The 3 biggest entrepreneurial lessons I learned playing online poker professionally.


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Throughout college I played poker professionally from my dorm room. Not many people know this about me because I never really talk about it, but the more I think about it the more I realize that being a poker player taught me some incredible lessons that have helped me become a successful entrepreneur. 

Here are the top 3 lessons I learned that allowed me to make the transition from online poker player to online entrepreneur seamlessly: 



Believe it or not, winning in your early days as a poker player is probably the worst thing that can happen to you. 

This is because when we win, we tell ourselves that our positive results are due to our brilliance. We smile, stack our chips, and pat ourselves on the back for outsmarting the others. 

However, there are a variety of reasons why winning at poker on any given night isn’t directly co-related to your skill set. I won’t to go into all of them here, but the main point I want to focus on is that winning as a beginner hinders your growth because it doesn’t let you stop and question if what you’re doing is actually correct. 

Winning early on doesn’t allow you see the fact that you should probably still make learning your #1 priority. And, even if you do accept the idea that you don’t quite know it all just yet, winning doesn't really give you the motivation you need to stop and study…after all, why waste time learning when we can be making money, right? 

It’s only when we lose that we stop and ask ourselves “Wait a minute - what’s going on here?!” I’ve been there and I’ve also coached 100s of other poker players from all over the world, so I know this to be true with 100% certainty.


Luckily poker players go through cycles; they can go on a hot streak and win no matter how bad they’re playing just as easily as they can go on a cold streak and lose no matter how well their playing. 

The reason why I say that these cycles are actually good for us is because it forces us to get to a point where we question ourselves. 

When we lose, we think differently. We ask ourselves important questions and try to figure out if we could have done something differently to have gotten a positive result instead of a negative one.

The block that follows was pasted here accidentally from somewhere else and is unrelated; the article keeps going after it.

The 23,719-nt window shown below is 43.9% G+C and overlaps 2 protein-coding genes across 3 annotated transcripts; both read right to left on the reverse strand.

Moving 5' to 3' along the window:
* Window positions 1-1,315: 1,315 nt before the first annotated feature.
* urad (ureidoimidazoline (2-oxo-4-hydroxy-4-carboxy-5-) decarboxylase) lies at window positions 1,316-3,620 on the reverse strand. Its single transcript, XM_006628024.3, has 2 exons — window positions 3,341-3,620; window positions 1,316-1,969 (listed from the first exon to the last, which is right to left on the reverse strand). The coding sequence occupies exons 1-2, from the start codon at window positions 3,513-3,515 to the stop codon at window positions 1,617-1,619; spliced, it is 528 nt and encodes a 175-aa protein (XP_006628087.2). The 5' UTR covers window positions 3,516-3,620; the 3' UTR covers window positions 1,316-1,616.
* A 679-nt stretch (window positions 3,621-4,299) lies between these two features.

Just like with poker players, entrepreneurs need to focus on continuous improvement even when everything seems to be going perfectly fine. 

Most of the time, early success for entrepreneurs is like early success for poker players. It’s heavily based on luck, circumstance, and being at the right place at the right time. Don’t get me wrong, I’m not saying that it’s a bad thing. An overnight surge due to a random shout-out or retweet is an incredible opportunity for you. Just make sure you take it in stride and don’t let it blind you from the fact that it’s not sustainable and you still have a lot of learning left to do.  

Due to the over-connected and information heavy world we live in, our environment is constantly changing. It’s more difficult to win at online poker year after year just like it’s harder to make money with an online business. There’s never been more competition than there is today and your customers are also way smarter than they used to be. So, if you’re not moving up, you’re moving down. There’s no staying where you are anymore because there are plenty of others working hard to step in and surpass you. 

Lesson: Be aware and humble enough to know that there’s always room for improvement. Keep learning, especially at the beginning. Don’t wait for the bad times to seek self-improvement. Seek it constantly. Not only will it make your highs higher, but it will also limit your losses by making them smaller that they otherwise would have been. 


The fastest way I was able to grow as a poker player early on in my career was to get paid help from someone who was already successful at the games I wanted to play.